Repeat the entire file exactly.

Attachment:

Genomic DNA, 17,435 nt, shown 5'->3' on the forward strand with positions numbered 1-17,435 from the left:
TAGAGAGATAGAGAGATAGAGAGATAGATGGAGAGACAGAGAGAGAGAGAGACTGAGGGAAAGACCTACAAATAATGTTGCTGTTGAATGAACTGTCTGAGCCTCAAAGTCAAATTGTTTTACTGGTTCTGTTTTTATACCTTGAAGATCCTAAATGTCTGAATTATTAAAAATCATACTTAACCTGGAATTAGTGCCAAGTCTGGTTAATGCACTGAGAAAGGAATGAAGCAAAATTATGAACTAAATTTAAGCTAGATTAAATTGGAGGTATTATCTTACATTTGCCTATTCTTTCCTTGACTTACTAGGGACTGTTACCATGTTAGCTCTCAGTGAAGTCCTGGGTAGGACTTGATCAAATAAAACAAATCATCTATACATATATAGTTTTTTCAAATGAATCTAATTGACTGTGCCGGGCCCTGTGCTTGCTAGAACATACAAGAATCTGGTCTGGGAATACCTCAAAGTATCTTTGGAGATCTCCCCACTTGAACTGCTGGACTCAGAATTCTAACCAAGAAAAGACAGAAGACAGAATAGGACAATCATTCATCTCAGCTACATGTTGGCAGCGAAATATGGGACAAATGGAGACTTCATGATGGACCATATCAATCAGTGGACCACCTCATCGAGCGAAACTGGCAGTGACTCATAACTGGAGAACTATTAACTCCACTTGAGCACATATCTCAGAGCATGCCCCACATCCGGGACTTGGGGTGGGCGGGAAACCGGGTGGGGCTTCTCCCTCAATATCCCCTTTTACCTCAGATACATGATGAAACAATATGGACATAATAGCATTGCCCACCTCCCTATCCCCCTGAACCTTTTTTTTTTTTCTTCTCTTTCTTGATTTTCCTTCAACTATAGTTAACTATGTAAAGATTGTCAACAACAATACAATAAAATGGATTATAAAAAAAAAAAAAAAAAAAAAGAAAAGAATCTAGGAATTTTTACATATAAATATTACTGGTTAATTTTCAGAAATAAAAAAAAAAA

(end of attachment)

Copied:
Genomic DNA, 17,435 nt, shown 5'->3' on the forward strand with positions numbered 1-17,435 from the left:
TAGAGAGATAGAGAGATAGAGAGATAGATGGAGAGACAGAGAGAGAGAGAGACTGAGGGAAAGACCTACAAATAATGTTGCTGTTGAATGAACTGTCTGAGCCTCAAAGTCAAATTGTTTTACTGGTTCTGTTTTTATACCTTGAAGATCCTAAATGTCTGAATTATTAAAAATCATACTTAACCTGGAATTAGTGCCAAGTCTGGTTAATGCACTGAGAAAGGAATGAAGCAAAATTATGAACTAAATTTAAGCTAGATTAAATTGGAGGTATTATCTTACATTTGCCTATTCTTTCCTTGACTTACTAGGGACTGTTACCATGTTAGCTCTCAGTGAAGTCCTGGGTAGGACTTGATCAAATAAAACAAATCATCTATACATATATAGTTTTTTCAAATGAATCTAATTGACTGTGCCGGGCCCTGTGCTTGCTAGAACATACAAGAATCTGGTCTGGGAATACCTCAAAGTATCTTTGGAGATCTCCCCACTTGAACTGCTGGACTCAGAATTCTAACCAAGAAAAGACAGAAGACAGAATAGGACAATCATTCATCTCAGCTACATGTTGGCAGCGAAATATGGGACAAATGGAGACTTCATGATGGACCATATCAATCAGTGGACCACCTCATCGAGCGAAACTGGCAGTGACTCATAACTGGAGAACTATTAACTCCACTTGAGCACATATCTCAGAGCATGCCCCACATCCGGGACTTGGGGTGGGCGGGAAACCGGGTGGGGCTTCTCCCTCAATATCCCCTTTTACCTCAGATACATGATGAAACAATATGGACATAATAGCATTGCCCACCTCCCTATCCCCCTGAACCTTTTTTTTTTTTCTTCTCTTTCTTGATTTTCCTTCAACTATAGTTAACTATGTAAAGATTGTCAACAACAATACAATAAAATGGATTATAAAAAAAAAAAAAAAAAAAAAGAAAAGAATCTAGGAATTTTTACATATAAATATTACTGGTTAATTTTCAGAAATAAAAAAAAAAA